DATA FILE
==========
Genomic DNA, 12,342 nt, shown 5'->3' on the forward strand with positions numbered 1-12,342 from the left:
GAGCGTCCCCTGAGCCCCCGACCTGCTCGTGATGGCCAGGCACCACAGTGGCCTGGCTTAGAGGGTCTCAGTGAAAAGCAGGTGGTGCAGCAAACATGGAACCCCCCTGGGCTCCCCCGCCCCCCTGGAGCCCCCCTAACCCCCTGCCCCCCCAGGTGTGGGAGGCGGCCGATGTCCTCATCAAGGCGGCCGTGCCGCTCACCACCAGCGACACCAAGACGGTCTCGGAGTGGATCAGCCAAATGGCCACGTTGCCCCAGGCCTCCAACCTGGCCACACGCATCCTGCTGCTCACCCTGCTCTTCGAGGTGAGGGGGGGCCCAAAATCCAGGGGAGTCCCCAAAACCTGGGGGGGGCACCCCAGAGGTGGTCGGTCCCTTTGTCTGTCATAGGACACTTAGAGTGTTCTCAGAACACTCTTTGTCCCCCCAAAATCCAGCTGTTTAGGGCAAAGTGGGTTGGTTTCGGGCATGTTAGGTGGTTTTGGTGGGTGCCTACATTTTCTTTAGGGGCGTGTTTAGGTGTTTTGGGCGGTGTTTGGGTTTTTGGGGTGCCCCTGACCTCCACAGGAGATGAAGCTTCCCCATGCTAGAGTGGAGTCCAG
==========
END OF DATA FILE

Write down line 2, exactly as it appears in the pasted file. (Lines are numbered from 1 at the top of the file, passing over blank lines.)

GAGCGTCCCCTGAGCCCCCGACCTGCTCGTGATGGCCAGGCACCACAGTGGCCTGGCTTAGAGGGTCTCAGTGAAAAGCAGGTGGTGCAGCAAACATGGAACCCCCCTGGGCTCCCCCGCCCCCCTGGAGCCCCCCTAACCCCCTGCCCCCCCAGGTGTGGGAGGCGGCCGATGTCCTCATCAAGGCGGCCGTGCCGCTCACCACCAGCGACACCAAGACGGTCTCGGAGTGGATCAGCCAAATGGCCACGTTGCCCCAGGCCTCCAACCTGGCCACACGCATCCTGCTGCTCACCCTGCTCTTCGAGGTGAGGGGGGGCCCAAAATCCAGGGGAGTCCCCAAAACCTGGGGGGGGCACCCCAGAGGTGGTCGGTCCCTTTGTCTGTCATAGGACACTTAGAGTGTTCTCAGAACACTCTTTGTCCCCCCAAAATCCAGCTGTTTAGGGCAAAGTGGGTTGGTTTCGGGCATGTTAGGTGGTTTTGGTGGGTGCCTACATTTTCTTTAGGGGCGTGTTTAGGTGTTTTGGGCGGTGTTTGGGTTTTTGGGGTGCCCCTGACCTCCACAGGAGATGAAGCTTCCCCATGCTAGAGTGGAGTCCAG